Mi Hyun Yoon
Graduate School-Newark, American Studies
Mi Hyun's Story
At Rutgers-Newark, graduate student Mi Hyun Yoon found a mentor who helped inspire her to research Korean American history—rarely the focus of academic study—and a place to pursue her goals as an activist.
Yoon, a Ph.D candidate in American Studies, chose Rutgers because of the first-rate faculty in the Graduate Program in American Studies. She is enrolled in the Graduate School-Newark and expects to receive her doctorate in 2024.
A role model for Yoon has been professor Kornel Chang in the History Department of the School of Arts and Sciences-Newark. Chang is an expert in the intersection of North American and European colonialism in the Asian and Pacific world, including Korea, and an authority on race, migration and labor in the Americas.
“When I was applying to doctoral programs, I sent emails to potential advisors, and out of everyone I contacted, he was most excited about my application and offered to talk to me on the phone even before I applied. I knew that he would be super supportive of what I wanted to research,’’ said Yoon, who received her bachelor’s degree at Rutgers-New Brunswick.
Yoon’s work has been enriched by the chance to collaborate with leading Asian-American scholars at Rutgers. “It’s so amazing to find faculty who’ve had similar experiences to mine,’’ said Yoon, who teaches courses in American Studies and Asian American Studies at RU-N and Rutgers-New Brunswick. “I’ve been really fortunate to come here and have a dissertation committee that’s fully Asian American and understands why I’m doing the research I’m doing. They know that I’m making a contribution. They are experts and superstars in their respective fields, who give me more context and information.”
She added, “I could have gone anywhere else in the world and wouldn’t have found as great a program and dissertation committee as I did at Rutgers-Newark.”
Yoon immigrated to the U.S. from South Korea as a child and grew up in New Jersey. At Rutgers, she majored in journalism and East Asian Studies and minored in history and political science. She obtained her master’s degree in political science at Seoul National University, which is considered the most prestigious university in South Korea. This experience helped fuel her interest in Korea and its relationship with the U.S. from a humanities perspective. “I’m broadly interested in the Korean diaspora in the United States and how I got to the United States through the factors at play between the two countries,’’ she says.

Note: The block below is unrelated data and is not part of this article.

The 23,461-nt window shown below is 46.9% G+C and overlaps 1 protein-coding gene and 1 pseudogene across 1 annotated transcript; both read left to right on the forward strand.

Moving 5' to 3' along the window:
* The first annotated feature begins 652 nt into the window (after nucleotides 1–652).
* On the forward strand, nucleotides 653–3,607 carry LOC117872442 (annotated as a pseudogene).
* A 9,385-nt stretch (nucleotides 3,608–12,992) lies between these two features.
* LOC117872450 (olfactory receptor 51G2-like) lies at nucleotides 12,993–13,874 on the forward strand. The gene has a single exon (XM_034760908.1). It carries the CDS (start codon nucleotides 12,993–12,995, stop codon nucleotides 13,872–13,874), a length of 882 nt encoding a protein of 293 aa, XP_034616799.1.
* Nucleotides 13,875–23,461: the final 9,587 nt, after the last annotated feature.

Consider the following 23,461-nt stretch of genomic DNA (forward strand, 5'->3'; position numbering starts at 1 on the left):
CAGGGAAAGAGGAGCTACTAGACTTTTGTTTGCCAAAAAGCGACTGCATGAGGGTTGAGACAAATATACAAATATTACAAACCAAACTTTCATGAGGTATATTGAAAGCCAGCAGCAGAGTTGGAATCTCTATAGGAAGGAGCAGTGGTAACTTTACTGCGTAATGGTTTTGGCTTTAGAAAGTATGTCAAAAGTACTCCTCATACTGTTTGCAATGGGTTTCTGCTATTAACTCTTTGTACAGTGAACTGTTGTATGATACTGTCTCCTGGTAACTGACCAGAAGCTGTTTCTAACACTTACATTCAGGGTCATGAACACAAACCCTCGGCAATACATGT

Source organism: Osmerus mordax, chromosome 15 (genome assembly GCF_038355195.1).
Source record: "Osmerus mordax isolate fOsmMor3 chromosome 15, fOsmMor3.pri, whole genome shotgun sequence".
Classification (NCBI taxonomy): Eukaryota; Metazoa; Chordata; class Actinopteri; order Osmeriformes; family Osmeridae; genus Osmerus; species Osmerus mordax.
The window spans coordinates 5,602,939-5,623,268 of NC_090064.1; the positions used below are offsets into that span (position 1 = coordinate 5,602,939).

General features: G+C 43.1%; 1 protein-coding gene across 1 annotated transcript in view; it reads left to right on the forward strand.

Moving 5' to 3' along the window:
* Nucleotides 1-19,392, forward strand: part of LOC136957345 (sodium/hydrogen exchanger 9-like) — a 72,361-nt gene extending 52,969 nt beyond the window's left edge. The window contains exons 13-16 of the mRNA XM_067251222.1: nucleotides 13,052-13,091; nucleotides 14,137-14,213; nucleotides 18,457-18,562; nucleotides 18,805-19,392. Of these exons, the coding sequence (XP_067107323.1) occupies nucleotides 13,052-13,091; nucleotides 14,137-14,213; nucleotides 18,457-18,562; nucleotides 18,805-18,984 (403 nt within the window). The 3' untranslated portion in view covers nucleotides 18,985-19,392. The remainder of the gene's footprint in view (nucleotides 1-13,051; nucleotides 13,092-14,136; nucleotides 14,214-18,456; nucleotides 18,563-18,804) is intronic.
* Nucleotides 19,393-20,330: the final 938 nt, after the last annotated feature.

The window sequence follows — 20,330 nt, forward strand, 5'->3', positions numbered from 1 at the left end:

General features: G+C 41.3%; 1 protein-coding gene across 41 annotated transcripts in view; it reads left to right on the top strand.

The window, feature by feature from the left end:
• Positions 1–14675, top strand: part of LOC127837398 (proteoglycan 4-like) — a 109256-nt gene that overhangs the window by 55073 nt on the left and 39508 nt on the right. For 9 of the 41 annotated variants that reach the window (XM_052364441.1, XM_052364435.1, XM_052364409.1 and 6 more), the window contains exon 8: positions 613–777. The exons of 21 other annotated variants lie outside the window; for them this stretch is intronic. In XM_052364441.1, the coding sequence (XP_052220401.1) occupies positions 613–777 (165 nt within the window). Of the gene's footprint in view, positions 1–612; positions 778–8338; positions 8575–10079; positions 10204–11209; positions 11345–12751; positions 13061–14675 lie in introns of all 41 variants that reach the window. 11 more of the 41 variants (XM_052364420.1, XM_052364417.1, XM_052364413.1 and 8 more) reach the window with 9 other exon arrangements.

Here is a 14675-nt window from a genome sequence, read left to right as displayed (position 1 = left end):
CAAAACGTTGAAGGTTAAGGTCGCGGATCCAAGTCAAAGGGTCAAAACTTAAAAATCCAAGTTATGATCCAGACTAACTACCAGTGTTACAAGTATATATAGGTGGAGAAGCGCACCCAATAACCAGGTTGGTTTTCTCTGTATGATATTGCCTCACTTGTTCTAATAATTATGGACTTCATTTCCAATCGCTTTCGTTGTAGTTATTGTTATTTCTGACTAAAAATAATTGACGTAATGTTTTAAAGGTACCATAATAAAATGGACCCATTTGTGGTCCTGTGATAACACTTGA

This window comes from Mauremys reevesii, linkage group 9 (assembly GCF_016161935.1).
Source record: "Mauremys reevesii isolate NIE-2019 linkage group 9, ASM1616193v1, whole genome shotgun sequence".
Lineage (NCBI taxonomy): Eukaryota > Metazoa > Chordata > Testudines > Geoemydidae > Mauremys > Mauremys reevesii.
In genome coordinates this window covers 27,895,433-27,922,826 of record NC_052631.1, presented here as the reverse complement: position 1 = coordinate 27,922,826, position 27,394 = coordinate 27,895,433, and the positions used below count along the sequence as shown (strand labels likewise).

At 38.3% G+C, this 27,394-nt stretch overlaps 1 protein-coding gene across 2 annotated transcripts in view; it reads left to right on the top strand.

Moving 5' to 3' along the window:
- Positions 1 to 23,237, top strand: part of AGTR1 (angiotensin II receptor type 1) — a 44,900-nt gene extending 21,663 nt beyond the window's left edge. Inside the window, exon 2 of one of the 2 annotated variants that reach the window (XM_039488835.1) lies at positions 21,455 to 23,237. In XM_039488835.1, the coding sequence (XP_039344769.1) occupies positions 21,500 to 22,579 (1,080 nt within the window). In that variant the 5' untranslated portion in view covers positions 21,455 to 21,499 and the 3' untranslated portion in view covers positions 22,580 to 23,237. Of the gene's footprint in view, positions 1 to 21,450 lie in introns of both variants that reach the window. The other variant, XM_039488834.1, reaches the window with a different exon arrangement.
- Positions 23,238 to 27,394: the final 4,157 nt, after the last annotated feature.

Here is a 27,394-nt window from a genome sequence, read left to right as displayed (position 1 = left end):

Growing up, she realized that most Americans know little about the culture and political history of Korean Americans, who didn’t begin immigrating to the U.S. in significant numbers until 1903. Asian nationalities with a longer history in the U.S., such as Chinese and Japanese Americans, seemed to have more of a presence in American society and popular culture, while the politics of China and Japan have received greater attention in the media and academia, although in recent years, that’s started to change, said Yoon.
“Because of K-Pop and other Korean media cultural products, like the drama ‘Squid Games”’ and the film, ‘Parasite,’’ it’s been more the case that people here are starting to recognize Korean and Korean American identity,’’ she said.
But the politics of Korea and its history are still unfamiliar to many Americans, she said. “In 1945, the Korean people regained their liberation after 35 years of Japanese colonization. But Korea wasn’t fully liberated because U.S. military forces occupied the South while Soviet forces occupied the North. An arbitrary division was decided by US state officials without any Korean input because it would keep Seoul, the capital of Korea, under U.S. influence, and the Soviets agreed,’’ she explained. “When the Koreans thought they could regain their freedom and have their own agency and jurisdiction, they couldn’t do it because of these imperialist powers.’’
Since her undergraduate years, Yoon has been an advocate and activist for Asian Americans, not only pushing for Asian American Studies to be declared a major at Rutgers-New Brunswick but also fighting against anti-Asian hate, particularly after Asian Americans were attacked following the start of the COVID-19 pandemic in the U.S. She has also worked on behalf of other marginalized groups, including as a writer and translator for the Korean version of the “Letters for Black Lives.”
“I’m very much about getting rid of hate in general, whether that’s racism, homophobia or anti-semitism,’’ said Yoon, who has served as the president of Graduate Student Governing Association, worked as a resident assistant at RU-N, and is a staff member at the Queer Newark Oral History Project. “We all have a duty to call out these actions. Now I have the education and the vocabulary to be doing it in a more systematic manner.’’
Rutgers-Newark’s tradition and culture of activism have been a good fit, she said. “What I love about the American Studies program is people are doing projects they feel passionate about in terms of making the world a better place. I very much believe in those values and they correspond with mine.’’
She believes Rutgers-Newark’s close ties to the city have allowed those values to flourish. “What is amazing about being here is that we have such a connection to the locality that we’re based in. Newark is very much integrated into the campus and there are many social justice initiatives here.’’